If inefficiency becomes a problem, changes may be needed
March 24, 2014 00:00
By Dr Yanyong Thammatucharee
Operational inefficiency can become a critical obstacle for business success. Some companies have developed a lengthy procedure over years of business growth until it becomes redundant and inherent waste.
For example, salespeople at the shop may be concerned with certain reports and have to spend a lot of time completing manual sales reports required by the head office. Instead of spending time on the sales operation, shop management and taking care of incoming customers, these salespeople have to spend a significant amount of time on paperwork even though the company may have installed a good computer system.
Once management realises that it is time to make some changes to the system, several alternatives can be considered.
Self-improvement: This may be done in the form of a committee or task force consisting of key management people who will meet together to determine the target and action plans.
In many cases, this approach turns out to be a failure because of lack of time and determination. Once the project develops to a certain extent, it can stop without any progress until the next round of the discussion.
Hiring a consultant: This is another approach that many companies apply to fix a long-standing problem. Unfortunately, as consultants do not have authority in the organisation, driving change through internal manpower can be hard. It tends to end up with neglected advice and suggestions.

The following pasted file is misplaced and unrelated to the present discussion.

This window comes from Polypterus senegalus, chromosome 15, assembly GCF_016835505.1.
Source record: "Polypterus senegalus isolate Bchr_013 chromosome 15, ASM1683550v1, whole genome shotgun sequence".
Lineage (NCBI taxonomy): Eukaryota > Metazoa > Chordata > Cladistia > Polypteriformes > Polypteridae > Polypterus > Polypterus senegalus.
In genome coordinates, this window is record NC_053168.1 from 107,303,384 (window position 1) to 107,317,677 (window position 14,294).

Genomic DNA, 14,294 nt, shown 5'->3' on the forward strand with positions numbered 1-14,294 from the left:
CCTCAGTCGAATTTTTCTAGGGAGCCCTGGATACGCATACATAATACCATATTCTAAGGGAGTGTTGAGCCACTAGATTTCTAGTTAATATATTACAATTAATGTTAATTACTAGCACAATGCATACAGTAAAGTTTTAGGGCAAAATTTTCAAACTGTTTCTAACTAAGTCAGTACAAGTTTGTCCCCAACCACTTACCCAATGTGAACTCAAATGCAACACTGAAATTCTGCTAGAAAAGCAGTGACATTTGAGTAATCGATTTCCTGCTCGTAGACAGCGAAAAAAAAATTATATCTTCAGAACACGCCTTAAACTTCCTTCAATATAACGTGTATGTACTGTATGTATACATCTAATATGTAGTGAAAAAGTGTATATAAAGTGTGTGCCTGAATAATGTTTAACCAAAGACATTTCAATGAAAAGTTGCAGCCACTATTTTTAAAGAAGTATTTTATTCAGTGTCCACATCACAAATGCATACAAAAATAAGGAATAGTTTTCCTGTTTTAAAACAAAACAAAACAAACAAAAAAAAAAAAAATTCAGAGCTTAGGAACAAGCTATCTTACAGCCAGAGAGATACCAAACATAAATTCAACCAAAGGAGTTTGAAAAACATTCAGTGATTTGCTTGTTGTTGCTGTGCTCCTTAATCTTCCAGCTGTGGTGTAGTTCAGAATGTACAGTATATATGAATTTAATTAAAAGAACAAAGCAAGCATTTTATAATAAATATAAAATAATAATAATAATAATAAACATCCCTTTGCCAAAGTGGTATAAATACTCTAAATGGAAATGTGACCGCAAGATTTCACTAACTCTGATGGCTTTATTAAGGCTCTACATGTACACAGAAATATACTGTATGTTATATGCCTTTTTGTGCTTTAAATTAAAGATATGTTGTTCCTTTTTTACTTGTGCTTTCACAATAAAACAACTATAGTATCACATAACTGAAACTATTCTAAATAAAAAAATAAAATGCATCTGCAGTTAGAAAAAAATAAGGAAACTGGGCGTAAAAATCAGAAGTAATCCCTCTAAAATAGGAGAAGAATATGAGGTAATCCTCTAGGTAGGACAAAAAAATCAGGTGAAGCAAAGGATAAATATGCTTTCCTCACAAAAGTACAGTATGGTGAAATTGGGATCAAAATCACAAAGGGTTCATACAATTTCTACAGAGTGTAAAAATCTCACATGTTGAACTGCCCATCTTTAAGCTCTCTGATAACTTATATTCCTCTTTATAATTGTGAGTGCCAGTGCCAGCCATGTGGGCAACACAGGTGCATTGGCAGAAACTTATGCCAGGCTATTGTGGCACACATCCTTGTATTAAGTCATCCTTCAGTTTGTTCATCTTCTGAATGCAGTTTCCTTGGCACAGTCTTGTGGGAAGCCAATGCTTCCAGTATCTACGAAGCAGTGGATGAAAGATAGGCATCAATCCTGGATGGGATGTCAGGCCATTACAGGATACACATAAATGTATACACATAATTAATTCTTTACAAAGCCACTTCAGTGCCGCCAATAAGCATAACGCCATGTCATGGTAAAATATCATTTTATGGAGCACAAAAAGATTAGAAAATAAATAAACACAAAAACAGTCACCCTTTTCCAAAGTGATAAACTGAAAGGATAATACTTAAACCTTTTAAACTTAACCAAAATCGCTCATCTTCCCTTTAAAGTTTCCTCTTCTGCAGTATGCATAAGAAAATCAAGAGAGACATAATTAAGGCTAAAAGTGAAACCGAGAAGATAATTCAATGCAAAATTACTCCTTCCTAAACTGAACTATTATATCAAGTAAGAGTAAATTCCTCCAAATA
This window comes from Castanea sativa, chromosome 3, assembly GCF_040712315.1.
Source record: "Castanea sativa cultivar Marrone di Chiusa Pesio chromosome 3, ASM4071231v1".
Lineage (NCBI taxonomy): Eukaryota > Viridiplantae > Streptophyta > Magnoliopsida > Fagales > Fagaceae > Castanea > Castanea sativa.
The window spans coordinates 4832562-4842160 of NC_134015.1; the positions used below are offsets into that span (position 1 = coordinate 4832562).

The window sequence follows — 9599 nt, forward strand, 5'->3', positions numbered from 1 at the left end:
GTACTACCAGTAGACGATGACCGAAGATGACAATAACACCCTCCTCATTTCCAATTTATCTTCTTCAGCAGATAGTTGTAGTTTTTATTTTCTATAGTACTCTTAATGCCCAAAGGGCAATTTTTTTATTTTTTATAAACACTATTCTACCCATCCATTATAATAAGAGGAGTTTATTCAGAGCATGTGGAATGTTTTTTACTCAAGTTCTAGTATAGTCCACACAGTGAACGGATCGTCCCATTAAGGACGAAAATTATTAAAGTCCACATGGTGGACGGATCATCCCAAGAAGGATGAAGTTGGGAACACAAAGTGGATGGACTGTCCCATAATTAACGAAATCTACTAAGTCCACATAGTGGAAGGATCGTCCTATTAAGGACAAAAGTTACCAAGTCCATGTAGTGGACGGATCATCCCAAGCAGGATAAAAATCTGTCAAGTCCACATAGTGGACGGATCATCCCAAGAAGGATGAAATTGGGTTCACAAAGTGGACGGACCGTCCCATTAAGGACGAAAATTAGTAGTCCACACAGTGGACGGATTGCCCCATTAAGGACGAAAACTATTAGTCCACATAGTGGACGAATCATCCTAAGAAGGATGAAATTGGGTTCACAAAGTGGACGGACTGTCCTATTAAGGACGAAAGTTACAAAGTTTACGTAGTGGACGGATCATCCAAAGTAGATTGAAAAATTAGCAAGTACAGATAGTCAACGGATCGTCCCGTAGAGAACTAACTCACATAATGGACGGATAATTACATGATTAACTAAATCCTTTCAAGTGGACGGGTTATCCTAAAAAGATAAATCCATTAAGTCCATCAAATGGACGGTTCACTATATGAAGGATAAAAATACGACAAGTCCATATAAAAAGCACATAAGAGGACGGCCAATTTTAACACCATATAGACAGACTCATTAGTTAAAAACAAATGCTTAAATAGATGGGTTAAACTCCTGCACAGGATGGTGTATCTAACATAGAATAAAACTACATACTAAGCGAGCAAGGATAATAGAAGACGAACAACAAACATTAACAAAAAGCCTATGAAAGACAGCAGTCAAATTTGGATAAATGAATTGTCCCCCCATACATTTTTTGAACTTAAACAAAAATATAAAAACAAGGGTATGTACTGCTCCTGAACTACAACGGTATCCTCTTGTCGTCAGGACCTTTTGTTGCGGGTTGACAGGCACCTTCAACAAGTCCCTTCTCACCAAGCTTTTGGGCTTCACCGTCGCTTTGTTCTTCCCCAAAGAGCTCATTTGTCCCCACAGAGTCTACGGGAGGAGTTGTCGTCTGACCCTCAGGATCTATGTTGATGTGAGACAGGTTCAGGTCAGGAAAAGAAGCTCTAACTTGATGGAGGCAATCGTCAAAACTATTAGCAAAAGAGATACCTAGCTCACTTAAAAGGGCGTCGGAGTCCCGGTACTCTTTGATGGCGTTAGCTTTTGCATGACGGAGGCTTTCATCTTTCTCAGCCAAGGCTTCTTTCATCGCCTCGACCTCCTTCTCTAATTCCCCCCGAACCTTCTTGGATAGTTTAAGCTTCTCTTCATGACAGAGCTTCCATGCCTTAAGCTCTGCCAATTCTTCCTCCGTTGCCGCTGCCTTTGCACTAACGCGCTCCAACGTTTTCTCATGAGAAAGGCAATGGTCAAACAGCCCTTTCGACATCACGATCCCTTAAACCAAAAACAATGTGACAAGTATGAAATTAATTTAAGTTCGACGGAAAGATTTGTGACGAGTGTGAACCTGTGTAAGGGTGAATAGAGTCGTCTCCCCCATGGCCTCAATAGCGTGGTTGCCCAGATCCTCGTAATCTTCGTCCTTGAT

Changing the software: Some companies decide to acquire new software that is perceived to be better and more effective. But in many cases, the expected results do not happen because people continue working in the same old way.
After applying several methods, some companies may think of redesigning their current system by incorporating necessary changes into policy and procedure. It is important that this initiative receives full support from the top management. It can involve company-wide communication about the change and its necessity. The following are areas that may be affected by the system-redesign process.
Task redesign: The redesign process should start from understanding the business processes, that is, purchasing, selling, collection of payments, investment and so on. The next step is defining the objectives of each process and clarification of each task to see the room for improvement, taking into account the best practices and concepts, such as lean and internal control. Then the most efficient and effective process can be developed for finalisation and decision-making by the top management.
Organisation redesign: From the existence of each task, the system designer has to propose the suitable organisational format that can best serve the work flow and support collaboration among relevant tasks. Some new sections may be needed or some existing ones will have to be removed to form a new organisation chart. The design process should take into account the elimination of waste and balance of workloads under each function.
People redesign: Putting the right people into the redesigned organisation is essential in ensuring proper implementation. If some of the existing people are qualified for new roles and can be rotated, it would be easier for changes to be made. However, in some cases, the company may need to replace the existing personnel with the new people who can perform the tasks as expected.
The three interrelated factors above should be examined and developed into a new system that can serve the requirements of the business operation. There should be a balance between each combination in consideration – people and task, task and organisation, and organisation and people.
With a well-designed system and effective implementation, the company should be able to respond competitively to a market environment that becomes more and more dynamic.
Dr Yanyong Thammatucharee is senior vice president for accounting and finance at Central Marketing Group. He can be reached at email@example.com.